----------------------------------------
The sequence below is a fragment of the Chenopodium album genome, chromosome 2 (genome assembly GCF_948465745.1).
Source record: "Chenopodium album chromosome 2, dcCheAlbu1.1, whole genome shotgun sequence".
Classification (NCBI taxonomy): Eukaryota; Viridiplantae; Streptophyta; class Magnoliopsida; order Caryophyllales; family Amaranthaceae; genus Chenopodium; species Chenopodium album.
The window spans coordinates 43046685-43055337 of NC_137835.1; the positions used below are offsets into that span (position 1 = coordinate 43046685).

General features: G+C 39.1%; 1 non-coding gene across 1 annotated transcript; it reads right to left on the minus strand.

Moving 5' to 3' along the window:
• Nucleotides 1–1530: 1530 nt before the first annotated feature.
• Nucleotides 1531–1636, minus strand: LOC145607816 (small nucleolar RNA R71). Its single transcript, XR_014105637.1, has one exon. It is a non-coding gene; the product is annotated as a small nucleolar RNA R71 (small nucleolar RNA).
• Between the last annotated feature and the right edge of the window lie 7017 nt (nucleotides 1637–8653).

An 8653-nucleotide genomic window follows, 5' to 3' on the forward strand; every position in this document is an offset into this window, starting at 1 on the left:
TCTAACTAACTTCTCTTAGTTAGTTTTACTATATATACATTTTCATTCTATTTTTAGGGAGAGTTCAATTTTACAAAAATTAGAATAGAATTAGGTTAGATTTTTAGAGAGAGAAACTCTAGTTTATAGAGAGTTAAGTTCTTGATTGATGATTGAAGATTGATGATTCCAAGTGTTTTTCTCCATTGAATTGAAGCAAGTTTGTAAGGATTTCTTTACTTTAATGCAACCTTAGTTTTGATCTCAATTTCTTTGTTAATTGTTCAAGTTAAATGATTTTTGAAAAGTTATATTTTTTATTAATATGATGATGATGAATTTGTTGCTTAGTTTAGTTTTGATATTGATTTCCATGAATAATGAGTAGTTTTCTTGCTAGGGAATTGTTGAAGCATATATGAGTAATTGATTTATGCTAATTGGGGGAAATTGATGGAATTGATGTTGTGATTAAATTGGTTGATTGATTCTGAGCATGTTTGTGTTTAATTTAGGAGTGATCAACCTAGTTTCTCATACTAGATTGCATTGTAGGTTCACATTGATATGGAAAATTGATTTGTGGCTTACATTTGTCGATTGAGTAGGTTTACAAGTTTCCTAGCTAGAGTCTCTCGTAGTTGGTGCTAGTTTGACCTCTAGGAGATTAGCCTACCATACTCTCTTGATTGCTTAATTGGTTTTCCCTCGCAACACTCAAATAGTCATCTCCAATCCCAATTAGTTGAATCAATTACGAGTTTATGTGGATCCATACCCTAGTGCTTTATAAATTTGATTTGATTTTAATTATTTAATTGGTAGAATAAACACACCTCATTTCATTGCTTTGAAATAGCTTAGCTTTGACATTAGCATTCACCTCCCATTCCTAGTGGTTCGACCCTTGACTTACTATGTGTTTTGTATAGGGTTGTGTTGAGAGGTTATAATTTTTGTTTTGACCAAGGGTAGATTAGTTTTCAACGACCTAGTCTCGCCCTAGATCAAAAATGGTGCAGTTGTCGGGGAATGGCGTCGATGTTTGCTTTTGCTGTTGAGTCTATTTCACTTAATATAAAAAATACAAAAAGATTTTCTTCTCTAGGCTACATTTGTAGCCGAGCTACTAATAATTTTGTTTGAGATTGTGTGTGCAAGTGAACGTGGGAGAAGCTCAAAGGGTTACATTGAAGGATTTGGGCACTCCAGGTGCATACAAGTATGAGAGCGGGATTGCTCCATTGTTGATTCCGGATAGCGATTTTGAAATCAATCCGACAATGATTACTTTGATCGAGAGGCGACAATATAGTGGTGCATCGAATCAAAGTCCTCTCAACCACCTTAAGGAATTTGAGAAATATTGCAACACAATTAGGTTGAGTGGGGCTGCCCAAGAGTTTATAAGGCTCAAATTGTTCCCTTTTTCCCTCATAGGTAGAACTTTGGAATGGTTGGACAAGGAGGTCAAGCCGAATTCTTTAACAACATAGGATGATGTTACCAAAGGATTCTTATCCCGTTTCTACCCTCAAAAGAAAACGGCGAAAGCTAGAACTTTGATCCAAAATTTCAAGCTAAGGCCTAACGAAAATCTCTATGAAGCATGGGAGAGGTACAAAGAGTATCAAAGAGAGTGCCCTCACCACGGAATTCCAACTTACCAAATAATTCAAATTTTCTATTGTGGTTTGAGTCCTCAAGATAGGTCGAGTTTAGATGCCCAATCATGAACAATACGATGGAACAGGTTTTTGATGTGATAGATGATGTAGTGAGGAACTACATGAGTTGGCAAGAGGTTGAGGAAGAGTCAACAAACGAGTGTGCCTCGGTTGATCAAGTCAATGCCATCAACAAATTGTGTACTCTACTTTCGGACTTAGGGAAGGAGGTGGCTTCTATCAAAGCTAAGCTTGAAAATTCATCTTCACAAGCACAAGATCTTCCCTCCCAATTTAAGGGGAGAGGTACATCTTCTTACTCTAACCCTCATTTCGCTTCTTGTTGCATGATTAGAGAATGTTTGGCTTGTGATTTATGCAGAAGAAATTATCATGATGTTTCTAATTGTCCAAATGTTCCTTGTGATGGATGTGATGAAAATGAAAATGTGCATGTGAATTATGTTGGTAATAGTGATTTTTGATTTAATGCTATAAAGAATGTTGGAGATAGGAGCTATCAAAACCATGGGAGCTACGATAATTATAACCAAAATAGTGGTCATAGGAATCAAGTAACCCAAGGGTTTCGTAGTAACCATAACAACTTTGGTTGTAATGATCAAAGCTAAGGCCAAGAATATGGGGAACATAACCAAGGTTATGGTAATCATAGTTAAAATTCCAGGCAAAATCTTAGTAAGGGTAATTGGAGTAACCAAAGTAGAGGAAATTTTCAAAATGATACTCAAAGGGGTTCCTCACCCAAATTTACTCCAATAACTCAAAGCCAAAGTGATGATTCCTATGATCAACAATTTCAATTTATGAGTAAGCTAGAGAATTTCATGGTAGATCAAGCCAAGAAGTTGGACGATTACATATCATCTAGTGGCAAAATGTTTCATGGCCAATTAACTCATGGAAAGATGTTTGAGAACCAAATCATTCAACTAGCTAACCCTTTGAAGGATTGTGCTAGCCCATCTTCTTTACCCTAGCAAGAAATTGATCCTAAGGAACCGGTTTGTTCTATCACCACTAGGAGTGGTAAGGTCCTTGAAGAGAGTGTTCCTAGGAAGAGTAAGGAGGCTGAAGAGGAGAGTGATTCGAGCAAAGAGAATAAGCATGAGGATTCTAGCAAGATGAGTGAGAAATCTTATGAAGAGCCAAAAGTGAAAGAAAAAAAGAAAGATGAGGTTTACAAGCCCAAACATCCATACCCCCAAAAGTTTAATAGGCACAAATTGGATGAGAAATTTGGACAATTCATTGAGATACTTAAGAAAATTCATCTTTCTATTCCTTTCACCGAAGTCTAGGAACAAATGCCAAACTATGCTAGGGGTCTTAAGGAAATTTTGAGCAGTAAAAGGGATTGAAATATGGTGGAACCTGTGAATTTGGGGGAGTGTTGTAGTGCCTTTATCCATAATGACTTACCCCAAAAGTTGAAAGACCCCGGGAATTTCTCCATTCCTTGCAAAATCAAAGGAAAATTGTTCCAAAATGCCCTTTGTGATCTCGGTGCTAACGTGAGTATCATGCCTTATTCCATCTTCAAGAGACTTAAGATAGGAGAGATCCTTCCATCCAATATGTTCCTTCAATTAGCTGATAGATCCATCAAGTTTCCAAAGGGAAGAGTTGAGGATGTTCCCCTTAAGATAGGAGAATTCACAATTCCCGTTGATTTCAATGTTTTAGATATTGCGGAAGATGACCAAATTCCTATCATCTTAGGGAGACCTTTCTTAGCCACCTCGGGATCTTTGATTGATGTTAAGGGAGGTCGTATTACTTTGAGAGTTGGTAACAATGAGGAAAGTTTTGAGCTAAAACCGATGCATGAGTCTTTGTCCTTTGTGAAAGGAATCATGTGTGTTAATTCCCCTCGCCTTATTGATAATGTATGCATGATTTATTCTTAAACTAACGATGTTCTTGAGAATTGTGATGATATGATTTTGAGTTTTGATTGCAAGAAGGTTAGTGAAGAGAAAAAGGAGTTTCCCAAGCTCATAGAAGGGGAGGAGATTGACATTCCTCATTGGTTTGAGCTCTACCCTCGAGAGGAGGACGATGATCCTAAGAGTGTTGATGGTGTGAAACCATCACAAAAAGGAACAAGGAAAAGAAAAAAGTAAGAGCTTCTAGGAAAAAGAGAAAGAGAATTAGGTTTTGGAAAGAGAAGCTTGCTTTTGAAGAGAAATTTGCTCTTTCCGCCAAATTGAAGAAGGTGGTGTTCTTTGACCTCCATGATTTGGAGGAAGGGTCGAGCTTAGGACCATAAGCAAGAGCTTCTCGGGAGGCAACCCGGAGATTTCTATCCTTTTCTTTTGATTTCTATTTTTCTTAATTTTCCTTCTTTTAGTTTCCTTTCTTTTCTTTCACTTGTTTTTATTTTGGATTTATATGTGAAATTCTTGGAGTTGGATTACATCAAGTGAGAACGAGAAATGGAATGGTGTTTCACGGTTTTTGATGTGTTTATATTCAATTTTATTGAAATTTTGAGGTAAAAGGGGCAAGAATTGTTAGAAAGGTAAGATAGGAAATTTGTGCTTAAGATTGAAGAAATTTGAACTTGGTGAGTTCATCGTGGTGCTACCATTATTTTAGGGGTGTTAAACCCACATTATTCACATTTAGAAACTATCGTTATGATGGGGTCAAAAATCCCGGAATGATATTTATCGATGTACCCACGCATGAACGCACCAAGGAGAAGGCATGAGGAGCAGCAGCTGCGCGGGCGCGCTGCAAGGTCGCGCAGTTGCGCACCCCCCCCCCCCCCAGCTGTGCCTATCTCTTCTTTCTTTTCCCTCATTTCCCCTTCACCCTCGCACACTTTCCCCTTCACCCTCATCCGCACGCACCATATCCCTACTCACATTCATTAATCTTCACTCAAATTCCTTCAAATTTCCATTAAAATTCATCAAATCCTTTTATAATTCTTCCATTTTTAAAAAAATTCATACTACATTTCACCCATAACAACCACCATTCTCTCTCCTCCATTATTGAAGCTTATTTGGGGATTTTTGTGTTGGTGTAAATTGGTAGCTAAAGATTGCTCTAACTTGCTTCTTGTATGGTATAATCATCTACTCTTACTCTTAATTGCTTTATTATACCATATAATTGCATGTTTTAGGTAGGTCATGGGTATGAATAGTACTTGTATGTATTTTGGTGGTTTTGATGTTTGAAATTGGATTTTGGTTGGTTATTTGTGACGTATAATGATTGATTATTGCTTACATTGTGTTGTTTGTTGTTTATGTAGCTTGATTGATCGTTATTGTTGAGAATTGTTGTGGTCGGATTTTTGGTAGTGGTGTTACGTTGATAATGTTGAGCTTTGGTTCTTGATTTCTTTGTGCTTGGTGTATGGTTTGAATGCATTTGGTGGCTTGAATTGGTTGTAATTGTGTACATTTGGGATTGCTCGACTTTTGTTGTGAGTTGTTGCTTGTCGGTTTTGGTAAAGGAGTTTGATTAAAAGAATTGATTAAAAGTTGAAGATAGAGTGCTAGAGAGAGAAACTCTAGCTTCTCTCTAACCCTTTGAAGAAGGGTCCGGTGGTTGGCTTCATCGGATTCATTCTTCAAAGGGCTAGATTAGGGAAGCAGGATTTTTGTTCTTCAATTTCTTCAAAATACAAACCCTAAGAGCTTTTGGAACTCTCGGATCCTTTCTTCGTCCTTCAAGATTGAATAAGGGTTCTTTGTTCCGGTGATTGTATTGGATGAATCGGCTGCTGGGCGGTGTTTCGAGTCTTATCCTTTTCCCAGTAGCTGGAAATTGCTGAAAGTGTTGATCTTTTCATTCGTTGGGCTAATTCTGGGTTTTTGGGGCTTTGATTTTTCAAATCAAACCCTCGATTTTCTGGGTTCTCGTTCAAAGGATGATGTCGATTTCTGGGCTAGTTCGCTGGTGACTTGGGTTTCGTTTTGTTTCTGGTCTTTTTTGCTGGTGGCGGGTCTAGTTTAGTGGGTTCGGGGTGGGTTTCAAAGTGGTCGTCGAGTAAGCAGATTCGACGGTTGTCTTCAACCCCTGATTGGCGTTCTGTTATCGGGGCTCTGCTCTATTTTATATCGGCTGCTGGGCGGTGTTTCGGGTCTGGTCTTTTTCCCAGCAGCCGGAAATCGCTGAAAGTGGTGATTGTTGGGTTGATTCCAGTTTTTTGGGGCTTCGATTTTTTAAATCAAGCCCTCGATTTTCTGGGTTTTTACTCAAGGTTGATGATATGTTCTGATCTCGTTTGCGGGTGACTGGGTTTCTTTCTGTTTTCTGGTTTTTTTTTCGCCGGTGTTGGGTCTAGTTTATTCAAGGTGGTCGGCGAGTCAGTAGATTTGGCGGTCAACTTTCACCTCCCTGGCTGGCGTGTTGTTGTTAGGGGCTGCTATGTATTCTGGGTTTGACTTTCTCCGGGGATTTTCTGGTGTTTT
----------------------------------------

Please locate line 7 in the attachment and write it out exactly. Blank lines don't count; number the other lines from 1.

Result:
• Nucleotides 1–1530: 1530 nt before the first annotated feature.